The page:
Texas state flags fly in this file photo.
A vocal group of American citizens are taking partisanship to the ultimate extreme.
A symbol of the obvious political divide within the United States of America, individuals from over 30 states have filed petitions to secede from the Union. These petitions have been filed through the White House website’s “We the People” program.
According to instructions on the “We the People” site, if any online petition receives 25,000 signatures within the first 30 days of its posting, then the White House will officially respond to the petition. Texas, the most prominent state amidst this secession-mania, is the only petition to have surpassed the required 25,000 signatures.
Jonathan Cronin, a junior at Texas State University, thinks that the current secession movements are shortsighted.
“There has been the rhetoric aired by its advocates, but we are not seeing a plan for after secession,” Cronin said. “There has been no practical consideration of state affairs… [Texas] would be on its own to provide municipal or public services to meet basic needs of its citizens.”
The Texan petition, created by a man identified only as Micah H. from Arlington, Texas, currently has over 112,000 signatures.
Despite being created three days after the results of the 2012 Presidential election — where the majority of Texas citizens voted for Republican candidate Mitt Romney — the petition does not cite the recent election as a cause for secession.
“The US continues to suffer economic difficulties stemming from the federal government’s neglect to reform domestic and foreign spending,” the petition reads. “Given that the state of Texas maintains a balanced budge and is the 15th largest economy in the world, it is practically feasible for Texas to withdraw from the union, and to do so would protect it’s citizens’ standard of living.”
But is it really? According to a 2009 survey by Rasmussen Reports, only 18% of Texan citizens would vote to secede if given the option. The majority of the population isn’t on the fence, either. 75% of voters would elect to stay in the United States.
“The Texas secession petition is not going to go anywhere,” blogger Linda Shaw wrote on Gather. “While Americans are not happy that President Obama was reelected on November 6, 2012, there is no reason to take the petitions seriously.”
A journalism student at California Polytechnic State University, Sean McMinn reported that the general on-campus towards the secession movements were not taken seriously by students.
“Most students think it’s pretty funny, but aren’t really giving it much attention,” McMinn said. “One of my professors made a joke about it… he said: ‘If I show up in class and many of you are gone, I’ll just assume you went to fight for one side of the other.’”
A segment of the myriad of petitions submitted through the White House’s”We the People” online program. Though secession from the United States is prevalent, many petitions involve “petitioning the petitioners” or allowing major cities to stay within the Union should their current state secede.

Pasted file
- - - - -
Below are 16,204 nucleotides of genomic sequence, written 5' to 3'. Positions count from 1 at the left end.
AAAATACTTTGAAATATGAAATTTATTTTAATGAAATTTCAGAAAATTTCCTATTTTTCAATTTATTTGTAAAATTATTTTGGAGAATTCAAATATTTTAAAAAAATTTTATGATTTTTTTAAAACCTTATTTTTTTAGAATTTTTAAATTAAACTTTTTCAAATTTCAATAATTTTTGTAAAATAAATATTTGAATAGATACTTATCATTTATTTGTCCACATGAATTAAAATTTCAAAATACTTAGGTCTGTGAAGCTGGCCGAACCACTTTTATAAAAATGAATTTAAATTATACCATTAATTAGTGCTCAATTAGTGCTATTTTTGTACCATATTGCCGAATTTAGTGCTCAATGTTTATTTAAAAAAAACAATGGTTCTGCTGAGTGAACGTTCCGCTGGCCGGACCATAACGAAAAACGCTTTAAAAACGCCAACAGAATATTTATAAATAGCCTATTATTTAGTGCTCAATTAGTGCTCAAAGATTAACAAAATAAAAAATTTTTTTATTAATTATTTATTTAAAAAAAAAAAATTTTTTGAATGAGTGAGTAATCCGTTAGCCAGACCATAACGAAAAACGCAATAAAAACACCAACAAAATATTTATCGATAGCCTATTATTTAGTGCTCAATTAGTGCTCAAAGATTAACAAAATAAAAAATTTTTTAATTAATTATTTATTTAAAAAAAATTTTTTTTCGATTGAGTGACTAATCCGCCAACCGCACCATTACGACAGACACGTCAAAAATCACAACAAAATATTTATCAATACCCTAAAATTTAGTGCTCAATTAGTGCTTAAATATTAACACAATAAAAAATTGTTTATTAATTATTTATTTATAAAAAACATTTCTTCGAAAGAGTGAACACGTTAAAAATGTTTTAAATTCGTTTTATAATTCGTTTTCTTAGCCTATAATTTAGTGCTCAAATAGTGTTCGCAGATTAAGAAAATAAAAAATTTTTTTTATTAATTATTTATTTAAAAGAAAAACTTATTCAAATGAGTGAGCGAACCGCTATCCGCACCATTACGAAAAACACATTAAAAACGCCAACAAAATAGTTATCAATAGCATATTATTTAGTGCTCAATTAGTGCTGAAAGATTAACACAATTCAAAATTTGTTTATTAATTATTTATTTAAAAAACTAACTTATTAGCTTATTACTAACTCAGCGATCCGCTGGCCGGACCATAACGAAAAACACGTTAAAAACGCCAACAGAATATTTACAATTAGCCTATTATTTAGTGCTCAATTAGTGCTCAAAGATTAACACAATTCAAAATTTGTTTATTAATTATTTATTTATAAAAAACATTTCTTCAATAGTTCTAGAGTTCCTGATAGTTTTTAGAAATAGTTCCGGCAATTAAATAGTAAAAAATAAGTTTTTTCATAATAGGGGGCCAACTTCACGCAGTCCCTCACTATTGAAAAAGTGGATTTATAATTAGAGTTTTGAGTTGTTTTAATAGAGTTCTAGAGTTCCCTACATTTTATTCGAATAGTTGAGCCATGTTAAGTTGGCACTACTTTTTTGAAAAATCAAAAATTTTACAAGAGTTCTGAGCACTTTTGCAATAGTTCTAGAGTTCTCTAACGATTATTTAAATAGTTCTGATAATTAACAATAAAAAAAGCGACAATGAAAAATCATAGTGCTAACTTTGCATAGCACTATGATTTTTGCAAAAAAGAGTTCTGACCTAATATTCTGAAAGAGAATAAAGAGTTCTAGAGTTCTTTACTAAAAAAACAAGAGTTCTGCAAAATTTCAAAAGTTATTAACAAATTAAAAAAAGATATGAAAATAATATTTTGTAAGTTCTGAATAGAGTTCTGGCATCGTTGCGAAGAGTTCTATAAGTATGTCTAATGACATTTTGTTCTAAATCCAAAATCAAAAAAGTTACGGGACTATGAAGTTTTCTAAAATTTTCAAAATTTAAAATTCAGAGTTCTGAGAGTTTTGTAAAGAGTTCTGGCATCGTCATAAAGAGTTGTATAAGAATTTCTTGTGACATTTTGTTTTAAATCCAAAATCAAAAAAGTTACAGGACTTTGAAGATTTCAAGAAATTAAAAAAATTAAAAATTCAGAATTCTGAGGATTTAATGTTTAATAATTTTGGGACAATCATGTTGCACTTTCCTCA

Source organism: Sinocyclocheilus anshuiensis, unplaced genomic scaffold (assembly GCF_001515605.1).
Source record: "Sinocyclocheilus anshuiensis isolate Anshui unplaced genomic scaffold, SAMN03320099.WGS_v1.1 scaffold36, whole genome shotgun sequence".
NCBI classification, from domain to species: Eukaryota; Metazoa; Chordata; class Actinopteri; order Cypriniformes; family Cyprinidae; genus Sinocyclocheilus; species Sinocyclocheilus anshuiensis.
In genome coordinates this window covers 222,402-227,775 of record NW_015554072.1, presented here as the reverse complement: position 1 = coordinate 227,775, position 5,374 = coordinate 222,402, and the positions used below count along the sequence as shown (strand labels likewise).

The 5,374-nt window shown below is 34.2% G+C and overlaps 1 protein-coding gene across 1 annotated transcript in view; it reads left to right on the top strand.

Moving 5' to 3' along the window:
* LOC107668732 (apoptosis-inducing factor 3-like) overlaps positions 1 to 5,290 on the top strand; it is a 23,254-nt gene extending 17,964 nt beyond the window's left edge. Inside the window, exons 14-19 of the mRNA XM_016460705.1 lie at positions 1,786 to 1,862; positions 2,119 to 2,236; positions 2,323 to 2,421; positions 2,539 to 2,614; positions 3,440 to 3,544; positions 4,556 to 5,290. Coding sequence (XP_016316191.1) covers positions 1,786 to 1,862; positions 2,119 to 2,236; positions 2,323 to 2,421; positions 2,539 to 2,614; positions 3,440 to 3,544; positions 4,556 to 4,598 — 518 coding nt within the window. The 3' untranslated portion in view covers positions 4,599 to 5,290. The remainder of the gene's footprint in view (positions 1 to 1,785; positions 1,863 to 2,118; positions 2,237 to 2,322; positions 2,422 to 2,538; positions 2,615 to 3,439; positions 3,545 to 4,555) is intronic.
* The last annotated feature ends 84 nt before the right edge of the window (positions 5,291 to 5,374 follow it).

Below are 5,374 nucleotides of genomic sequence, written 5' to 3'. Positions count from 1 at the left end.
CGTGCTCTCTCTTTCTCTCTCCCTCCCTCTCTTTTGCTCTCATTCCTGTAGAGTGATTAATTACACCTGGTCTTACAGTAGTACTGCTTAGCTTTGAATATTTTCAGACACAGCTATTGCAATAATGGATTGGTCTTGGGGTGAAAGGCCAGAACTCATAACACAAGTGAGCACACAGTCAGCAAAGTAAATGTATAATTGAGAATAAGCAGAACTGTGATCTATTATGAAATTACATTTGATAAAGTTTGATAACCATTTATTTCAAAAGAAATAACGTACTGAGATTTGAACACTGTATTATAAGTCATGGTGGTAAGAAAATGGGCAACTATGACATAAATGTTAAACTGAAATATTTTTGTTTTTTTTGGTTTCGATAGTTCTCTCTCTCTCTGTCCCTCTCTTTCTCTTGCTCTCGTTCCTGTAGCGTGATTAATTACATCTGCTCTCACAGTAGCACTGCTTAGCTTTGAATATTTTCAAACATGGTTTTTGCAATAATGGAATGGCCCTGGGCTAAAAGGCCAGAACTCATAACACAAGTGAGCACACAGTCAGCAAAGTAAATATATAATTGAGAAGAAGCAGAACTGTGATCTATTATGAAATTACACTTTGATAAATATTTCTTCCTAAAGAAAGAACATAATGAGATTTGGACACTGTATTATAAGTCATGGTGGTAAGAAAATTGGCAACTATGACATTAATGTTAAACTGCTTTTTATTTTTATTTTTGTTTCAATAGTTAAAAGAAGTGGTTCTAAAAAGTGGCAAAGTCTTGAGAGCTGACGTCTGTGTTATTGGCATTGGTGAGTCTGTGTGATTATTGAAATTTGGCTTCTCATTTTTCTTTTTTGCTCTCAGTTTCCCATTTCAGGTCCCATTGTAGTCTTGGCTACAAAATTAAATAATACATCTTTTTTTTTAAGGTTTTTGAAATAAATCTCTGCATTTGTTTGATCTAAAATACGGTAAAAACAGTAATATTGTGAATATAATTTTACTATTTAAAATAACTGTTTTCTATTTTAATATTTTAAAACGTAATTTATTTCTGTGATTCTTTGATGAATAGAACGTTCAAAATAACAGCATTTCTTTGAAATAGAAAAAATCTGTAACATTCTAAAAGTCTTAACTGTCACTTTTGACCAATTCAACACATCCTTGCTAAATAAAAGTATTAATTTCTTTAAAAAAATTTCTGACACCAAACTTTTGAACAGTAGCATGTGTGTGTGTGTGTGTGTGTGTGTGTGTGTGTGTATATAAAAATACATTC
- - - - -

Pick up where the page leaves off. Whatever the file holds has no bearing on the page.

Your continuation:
Historically, the only secession attempts to have been successful were those prior to the Civil War, a.k.a. those of the Confederate States of America, and those didn’t even actually succeed. Recent attempts — including Republican Senator Richard Colburn’s bill to create the state of Delmarva from pieces of Maryland, Delaware and Virginia — have all failed.
The current Texas petition is the state’s 57th attempt at secession.
In response to the secession petitions, many citizens have elected to petition the petitioners.
The specific topics vary, ranging from allowing Austin, TX to secede from Texas and stay a part of the United States to exiling all citizens who signed a petition to secede, but they support the Union’s 50 state set-up.
Secessionists claimed that previous legislation supported the states’ right to secede.
Louisiana’s petition to withdraw from the Union cites the Constitution’s right to “institute new Government,” while the petition for the State of Washington claims that the Federal Government has overstepped its Constitutional authority — though it does not cite any examples for doing so.
“There is a sense that this is just another reactionary consequence of the presidential election,” Cronin said. “[It is] rooted in racism and ill-formed perceptions… I think you will find pro-secessionist voices to be in the minority. The movement won’t merit so much as a blip in the long run.”
Should the petitions lead to a larger governmental debate, secessionists won’t find much support amongst the judicial branch.
One of the farthest right justices on the court, Supreme Court Justice Anotnin Scalia does not believe in any constitutional debate over the right of secession.
“I cannot imagine that such a question could ever reach the Supreme Court,” Scalia wrote. “The answer is clear. If there was any constitutional issue resolved by the Civil War, it is that there is no right to secede.”
The political consequences of petitions to secede remain to be seen. Many petitions have weeks to go until the 30-day deadline expires, but it currently seems like the best course of action is to hope for the best.
“The last time states tried to secede, it didn’t end well,” McMinn said. “I don’t see it turning out any better this time.”
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